While mankind’s capacity for error is limitless, this S3 bucket error tends to happen in three distinct ways: An AWS customer might, for example, take sensitive data and accidentally place it in a bucket that’s set up to be public. Or, more likely, that same AWS customer might mistakenly change an entire bucket’s setting to public. Another, less charitable, explanation is that an admin temporarily changes a private bucket’s setting to public as some sort of one-off data-sharing shortcut and then forgets to switch it back.
While in all three of those cases the fault lies with the customer, the first two suggest that Amazon is not doing all it could to make it explicitly and immediately clear to an administrator that a bucket is publicly accessible.
Check the image above. It shows, as of late 2017, what the back end of an S3 Console looks like. Notice anything? Specifically, there is an entire “Access” column which tells an admin whether a bucket is or is not public.
It’s pretty hard to miss.
As previously mentioned, I reached out to Amazon in an attempt to determine why it thinks this mistake keeps getting made, but was unable to get an on-the-record response.
Perhaps it’s hard to delicately call some of your customers idiots?
Set up to fail
In some ways, Amazon Web Services is a victim of its own success.
According to Gartner, a technology advisory company, in 2018, Amazon captured 47.8 percent of the total “infrastructure as a service” market of which AWS is a part. In other words, Amazon is popular — both with website admins who know how to properly keep buckets secured and those who don’t.
To be clear, it’s not just Amazon Web Services’ products that are sometimes configured incorrectly. Just this past April, we learned of a likely misconfigured Microsoft cloud server that exposed the personal data of 80 million households. Oops.
“Using ‘the cloud’ is a double-edged sword,” wrote Tentler. “On one hand, it’s made it trivial to do wide-scale operations, host terabytes of data, or deploy new sites and applications — on the other hand, since it’s so easy, the barrier-of-entry which used to be ‘you have to be at least this tall to ride’ is gone — and literally anybody can do it.”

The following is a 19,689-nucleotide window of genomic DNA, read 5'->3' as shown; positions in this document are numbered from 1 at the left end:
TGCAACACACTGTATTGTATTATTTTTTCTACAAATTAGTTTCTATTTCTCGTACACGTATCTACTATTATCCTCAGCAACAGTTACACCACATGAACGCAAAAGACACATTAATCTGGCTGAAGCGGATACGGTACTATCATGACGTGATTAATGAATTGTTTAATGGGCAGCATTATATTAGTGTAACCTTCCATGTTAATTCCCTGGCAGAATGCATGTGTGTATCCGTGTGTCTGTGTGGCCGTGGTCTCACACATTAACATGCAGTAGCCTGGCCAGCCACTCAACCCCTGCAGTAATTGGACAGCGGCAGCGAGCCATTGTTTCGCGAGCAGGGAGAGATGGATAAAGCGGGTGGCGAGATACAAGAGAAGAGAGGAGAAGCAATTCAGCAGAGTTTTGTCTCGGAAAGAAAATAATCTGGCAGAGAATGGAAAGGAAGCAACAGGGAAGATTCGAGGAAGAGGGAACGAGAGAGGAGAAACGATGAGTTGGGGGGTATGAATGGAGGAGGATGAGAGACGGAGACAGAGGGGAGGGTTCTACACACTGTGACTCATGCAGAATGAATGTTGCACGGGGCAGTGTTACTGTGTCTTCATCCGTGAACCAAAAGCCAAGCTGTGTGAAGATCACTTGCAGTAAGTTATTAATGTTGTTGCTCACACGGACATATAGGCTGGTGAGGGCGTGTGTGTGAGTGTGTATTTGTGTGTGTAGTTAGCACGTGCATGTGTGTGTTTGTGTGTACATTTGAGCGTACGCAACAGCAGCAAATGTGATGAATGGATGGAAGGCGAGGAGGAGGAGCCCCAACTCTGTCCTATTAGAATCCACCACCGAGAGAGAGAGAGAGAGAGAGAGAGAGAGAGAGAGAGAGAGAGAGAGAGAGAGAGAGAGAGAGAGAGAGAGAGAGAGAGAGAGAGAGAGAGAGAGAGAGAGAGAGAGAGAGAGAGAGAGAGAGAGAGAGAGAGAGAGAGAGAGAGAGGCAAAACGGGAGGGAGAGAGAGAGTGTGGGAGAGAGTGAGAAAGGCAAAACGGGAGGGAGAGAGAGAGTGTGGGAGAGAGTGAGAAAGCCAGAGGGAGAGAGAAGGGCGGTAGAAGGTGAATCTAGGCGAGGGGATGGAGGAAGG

Essentially, if admins don’t know anything about properly configuring an S3 bucket, and they don’t take the time to learn, then they’re putting everyone’s data at risk.
Victor Gevers, a security researcher working with the non-profit GDI Foundation to find and disclose security vulnerabilities, agreed with Tentler. He first emphasized over Twitter direct messages that S3 buckets are private by default, but then made an analogy that’s worth teasing out.
Laying the blame solely on Amazon customers is a bit of a cop out.
“So when files are publicly accessible, then this was done by the customer,” he wrote. “Can you blame a car company that the drivers can cause accidents?”
But what if the car has a faulty design?
UpGuard, a company that bills itself as “[helping] businesses manage cybersecurity risk,” alerts companies when they’ve left data exposed on the internet. Over the years, UpGuard researchers have discovered millions of private records exposed on misconfigured S3 buckets. And, as the company’s vice president of marketing, Kaushik Sen, wrote in a December 2019 blog post, laying the blame solely on Amazon customers is a bit of a cop out.
“Our view is that AWS has made it far too easy for S3 users to misconfigure buckets to make them totally publicly accessible over the Internet,” he wrote. “It’s up to AWS to create better security solutions by default.”
Chris Vickery, an UpGuard risk analyst, added over email that: “It mostly boils down to the rule of thumb that ‘if it can be misconfigured, some amount of users will misconfigure it.'”
Vickery shared with Mashable a specific example of Amazon setting its customers up for failure.
“Many people have assumed [the ‘Global Authenticated Users’] optional access setting will open up a storage repository ‘globally’ within their organization, but still not allow the general public to download items within it,” he explained. “However, Amazon considers Global Authenticated Users to be anyone in the world that is logged in to Amazon Web Services (AWS). End users could arguably be justified in not considering this result, as it is baffling to me that such a setting would ever be included as an option in the first place.”
Unfortunately, at least at present, whatever steps Amazon is taking to provide clarity don’t appear to be enough to stop a torrent of misconfigured buckets. And so, expect to keep reading accounts of your personal data, once again, being left exposed on the internet for criminals and security researchers to find.
Ain’t technology grand?